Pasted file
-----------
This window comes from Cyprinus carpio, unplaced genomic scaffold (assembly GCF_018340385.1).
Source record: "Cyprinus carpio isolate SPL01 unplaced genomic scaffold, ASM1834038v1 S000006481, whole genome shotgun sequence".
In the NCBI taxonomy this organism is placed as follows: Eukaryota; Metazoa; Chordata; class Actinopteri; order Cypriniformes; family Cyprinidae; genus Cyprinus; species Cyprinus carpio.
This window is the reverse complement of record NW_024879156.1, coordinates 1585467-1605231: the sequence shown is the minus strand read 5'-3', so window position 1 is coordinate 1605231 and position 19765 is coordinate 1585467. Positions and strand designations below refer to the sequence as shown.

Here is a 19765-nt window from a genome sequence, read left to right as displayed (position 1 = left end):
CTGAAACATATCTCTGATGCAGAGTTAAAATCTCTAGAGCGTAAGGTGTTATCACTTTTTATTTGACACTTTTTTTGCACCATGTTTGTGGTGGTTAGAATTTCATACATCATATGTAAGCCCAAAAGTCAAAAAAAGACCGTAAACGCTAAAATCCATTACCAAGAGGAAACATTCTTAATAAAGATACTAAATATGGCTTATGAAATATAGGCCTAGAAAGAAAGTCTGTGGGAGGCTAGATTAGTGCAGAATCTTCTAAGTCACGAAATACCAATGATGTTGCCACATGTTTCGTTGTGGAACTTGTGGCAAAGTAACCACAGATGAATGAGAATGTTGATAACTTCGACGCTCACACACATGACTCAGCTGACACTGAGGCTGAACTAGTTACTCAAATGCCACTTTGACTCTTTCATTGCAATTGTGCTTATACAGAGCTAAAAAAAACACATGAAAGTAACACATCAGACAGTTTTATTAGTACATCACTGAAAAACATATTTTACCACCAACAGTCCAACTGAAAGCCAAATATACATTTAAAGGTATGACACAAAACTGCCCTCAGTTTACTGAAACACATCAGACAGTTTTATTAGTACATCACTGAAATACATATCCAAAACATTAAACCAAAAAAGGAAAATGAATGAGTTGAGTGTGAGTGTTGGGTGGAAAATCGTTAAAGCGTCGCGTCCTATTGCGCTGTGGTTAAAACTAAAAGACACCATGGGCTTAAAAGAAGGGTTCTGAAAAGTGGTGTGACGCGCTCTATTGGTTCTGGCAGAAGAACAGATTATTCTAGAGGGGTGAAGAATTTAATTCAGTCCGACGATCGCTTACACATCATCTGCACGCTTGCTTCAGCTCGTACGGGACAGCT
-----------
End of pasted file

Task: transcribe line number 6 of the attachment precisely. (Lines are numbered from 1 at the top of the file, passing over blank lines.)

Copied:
CTGAAACATATCTCTGATGCAGAGTTAAAATCTCTAGAGCGTAAGGTGTTATCACTTTTTATTTGACACTTTTTTTGCACCATGTTTGTGGTGGTTAGAATTTCATACATCATATGTAAGCCCAAAAGTCAAAAAAAGACCGTAAACGCTAAAATCCATTACCAAGAGGAAACATTCTTAATAAAGATACTAAATATGGCTTATGAAATATAGGCCTAGAAAGAAAGTCTGTGGGAGGCTAGATTAGTGCAGAATCTTCTAAGTCACGAAATACCAATGATGTTGCCACATGTTTCGTTGTGGAACTTGTGGCAAAGTAACCACAGATGAATGAGAATGTTGATAACTTCGACGCTCACACACATGACTCAGCTGACACTGAGGCTGAACTAGTTACTCAAATGCCACTTTGACTCTTTCATTGCAATTGTGCTTATACAGAGCTAAAAAAAACACATGAAAGTAACACATCAGACAGTTTTATTAGTACATCACTGAAAAACATATTTTACCACCAACAGTCCAACTGAAAGCCAAATATACATTTAAAGGTATGACACAAAACTGCCCTCAGTTTACTGAAACACATCAGACAGTTTTATTAGTACATCACTGAAATACATATCCAAAACATTAAACCAAAAAAGGAAAATGAATGAGTTGAGTGTGAGTGTTGGGTGGAAAATCGTTAAAGCGTCGCGTCCTATTGCGCTGTGGTTAAAACTAAAAGACACCATGGGCTTAAAAGAAGGGTTCTGAAAAGTGGTGTGACGCGCTCTATTGGTTCTGGCAGAAGAACAGATTATTCTAGAGGGGTGAAGAATTTAATTCAGTCCGACGATCGCTTACACATCATCTGCACGCTTGCTTCAGCTCGTACGGGACAGCT